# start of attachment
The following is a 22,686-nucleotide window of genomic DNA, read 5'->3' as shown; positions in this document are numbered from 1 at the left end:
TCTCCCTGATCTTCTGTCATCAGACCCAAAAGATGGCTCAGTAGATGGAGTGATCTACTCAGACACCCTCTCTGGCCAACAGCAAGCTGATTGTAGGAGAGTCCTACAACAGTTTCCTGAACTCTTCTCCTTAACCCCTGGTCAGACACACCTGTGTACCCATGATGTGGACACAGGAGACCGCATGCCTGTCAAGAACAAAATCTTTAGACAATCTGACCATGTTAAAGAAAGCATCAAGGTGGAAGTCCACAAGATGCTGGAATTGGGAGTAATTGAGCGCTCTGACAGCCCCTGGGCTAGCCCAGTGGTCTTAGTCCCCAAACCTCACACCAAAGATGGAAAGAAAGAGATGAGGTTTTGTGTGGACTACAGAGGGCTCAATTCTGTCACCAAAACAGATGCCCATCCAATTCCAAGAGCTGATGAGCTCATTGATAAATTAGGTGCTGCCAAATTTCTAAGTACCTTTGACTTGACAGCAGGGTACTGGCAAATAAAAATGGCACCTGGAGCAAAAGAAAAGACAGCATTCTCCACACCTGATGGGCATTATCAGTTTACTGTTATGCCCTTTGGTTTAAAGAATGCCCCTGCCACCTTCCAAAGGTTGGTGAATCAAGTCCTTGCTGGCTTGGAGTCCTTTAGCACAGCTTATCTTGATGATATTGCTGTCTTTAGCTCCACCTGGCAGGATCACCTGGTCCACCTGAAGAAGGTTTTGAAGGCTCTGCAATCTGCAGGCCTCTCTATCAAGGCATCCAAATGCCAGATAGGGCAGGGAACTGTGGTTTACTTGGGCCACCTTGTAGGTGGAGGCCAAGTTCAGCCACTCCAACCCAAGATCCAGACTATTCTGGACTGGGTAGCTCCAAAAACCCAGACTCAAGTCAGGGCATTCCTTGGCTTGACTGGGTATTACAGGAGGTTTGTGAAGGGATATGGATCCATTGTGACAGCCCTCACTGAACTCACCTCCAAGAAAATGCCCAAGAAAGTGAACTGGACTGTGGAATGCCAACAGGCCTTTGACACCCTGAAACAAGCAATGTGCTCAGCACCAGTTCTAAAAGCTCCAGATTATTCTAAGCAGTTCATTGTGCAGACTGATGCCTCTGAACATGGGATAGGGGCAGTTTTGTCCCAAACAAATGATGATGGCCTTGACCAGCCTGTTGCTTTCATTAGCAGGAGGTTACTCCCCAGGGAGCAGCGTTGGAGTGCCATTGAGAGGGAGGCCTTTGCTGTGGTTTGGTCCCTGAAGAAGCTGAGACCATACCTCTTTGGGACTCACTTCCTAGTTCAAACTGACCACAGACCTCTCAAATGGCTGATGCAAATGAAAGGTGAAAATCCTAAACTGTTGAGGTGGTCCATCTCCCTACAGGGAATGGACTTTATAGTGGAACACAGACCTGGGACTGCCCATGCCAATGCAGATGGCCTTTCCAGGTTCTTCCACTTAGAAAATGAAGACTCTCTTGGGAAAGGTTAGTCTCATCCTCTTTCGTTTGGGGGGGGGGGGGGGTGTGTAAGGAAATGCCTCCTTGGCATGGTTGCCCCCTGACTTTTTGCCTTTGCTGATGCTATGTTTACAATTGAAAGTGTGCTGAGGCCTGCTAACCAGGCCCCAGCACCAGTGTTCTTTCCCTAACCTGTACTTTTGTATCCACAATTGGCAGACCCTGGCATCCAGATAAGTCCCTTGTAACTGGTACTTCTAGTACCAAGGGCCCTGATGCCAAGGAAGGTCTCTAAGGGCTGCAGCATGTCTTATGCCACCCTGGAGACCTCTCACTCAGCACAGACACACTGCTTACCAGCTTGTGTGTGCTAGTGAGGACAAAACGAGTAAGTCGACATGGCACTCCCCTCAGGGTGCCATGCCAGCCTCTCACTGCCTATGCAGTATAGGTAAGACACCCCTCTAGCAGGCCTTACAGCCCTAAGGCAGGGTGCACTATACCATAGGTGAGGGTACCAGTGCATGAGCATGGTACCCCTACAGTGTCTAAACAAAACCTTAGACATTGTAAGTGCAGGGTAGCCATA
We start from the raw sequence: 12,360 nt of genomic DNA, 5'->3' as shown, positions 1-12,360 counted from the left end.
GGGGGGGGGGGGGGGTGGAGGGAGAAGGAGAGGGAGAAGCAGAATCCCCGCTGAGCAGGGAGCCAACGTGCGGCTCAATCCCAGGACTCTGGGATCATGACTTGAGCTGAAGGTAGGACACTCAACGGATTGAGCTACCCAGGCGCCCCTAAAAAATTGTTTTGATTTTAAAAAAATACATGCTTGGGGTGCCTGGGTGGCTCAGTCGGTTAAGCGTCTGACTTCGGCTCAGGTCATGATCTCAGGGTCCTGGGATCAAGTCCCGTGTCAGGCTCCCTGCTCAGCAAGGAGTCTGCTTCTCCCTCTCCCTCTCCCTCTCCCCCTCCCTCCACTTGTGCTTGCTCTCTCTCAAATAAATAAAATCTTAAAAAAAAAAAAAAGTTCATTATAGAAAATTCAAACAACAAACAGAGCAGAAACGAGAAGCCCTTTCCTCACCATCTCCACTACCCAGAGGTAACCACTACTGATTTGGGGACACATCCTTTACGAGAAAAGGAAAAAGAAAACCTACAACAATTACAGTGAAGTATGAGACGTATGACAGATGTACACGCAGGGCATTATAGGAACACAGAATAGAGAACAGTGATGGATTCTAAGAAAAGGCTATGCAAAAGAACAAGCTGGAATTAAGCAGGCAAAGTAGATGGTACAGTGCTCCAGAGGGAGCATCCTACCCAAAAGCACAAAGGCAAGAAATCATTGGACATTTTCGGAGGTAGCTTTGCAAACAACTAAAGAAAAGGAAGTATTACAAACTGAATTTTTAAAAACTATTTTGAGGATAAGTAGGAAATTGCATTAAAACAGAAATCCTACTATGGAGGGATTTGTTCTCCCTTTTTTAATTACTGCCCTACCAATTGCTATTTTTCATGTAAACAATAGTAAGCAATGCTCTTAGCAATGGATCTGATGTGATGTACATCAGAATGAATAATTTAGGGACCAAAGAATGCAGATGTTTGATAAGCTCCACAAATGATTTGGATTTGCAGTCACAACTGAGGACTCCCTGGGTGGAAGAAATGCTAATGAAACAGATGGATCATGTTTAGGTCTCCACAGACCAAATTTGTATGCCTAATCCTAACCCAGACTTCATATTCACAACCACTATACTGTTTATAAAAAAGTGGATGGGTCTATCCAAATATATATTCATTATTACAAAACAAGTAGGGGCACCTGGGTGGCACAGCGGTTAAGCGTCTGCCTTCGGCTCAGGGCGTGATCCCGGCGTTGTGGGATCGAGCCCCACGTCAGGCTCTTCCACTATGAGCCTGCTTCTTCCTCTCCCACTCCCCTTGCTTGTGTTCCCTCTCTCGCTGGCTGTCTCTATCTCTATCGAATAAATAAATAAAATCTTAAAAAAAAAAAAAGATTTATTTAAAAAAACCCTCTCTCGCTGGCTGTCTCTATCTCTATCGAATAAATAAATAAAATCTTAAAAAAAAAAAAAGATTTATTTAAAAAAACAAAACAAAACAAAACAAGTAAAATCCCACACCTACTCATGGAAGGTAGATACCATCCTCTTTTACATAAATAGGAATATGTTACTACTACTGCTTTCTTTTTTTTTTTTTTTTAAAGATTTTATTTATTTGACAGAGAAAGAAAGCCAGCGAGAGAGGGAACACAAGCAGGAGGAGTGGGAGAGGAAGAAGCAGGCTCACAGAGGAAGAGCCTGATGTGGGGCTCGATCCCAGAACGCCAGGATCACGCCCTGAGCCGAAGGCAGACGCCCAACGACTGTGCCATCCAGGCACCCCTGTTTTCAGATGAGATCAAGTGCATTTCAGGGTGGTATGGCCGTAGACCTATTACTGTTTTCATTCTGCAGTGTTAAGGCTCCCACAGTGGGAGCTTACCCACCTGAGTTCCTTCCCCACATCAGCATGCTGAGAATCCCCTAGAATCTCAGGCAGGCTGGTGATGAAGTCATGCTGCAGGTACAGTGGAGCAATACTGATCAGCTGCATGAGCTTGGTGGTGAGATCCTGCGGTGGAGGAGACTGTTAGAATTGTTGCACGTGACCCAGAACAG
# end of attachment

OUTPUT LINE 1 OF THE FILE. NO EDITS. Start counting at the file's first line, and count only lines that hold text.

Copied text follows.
The following is a 22,686-nucleotide window of genomic DNA, read 5'->3' as shown; positions in this document are numbered from 1 at the left end: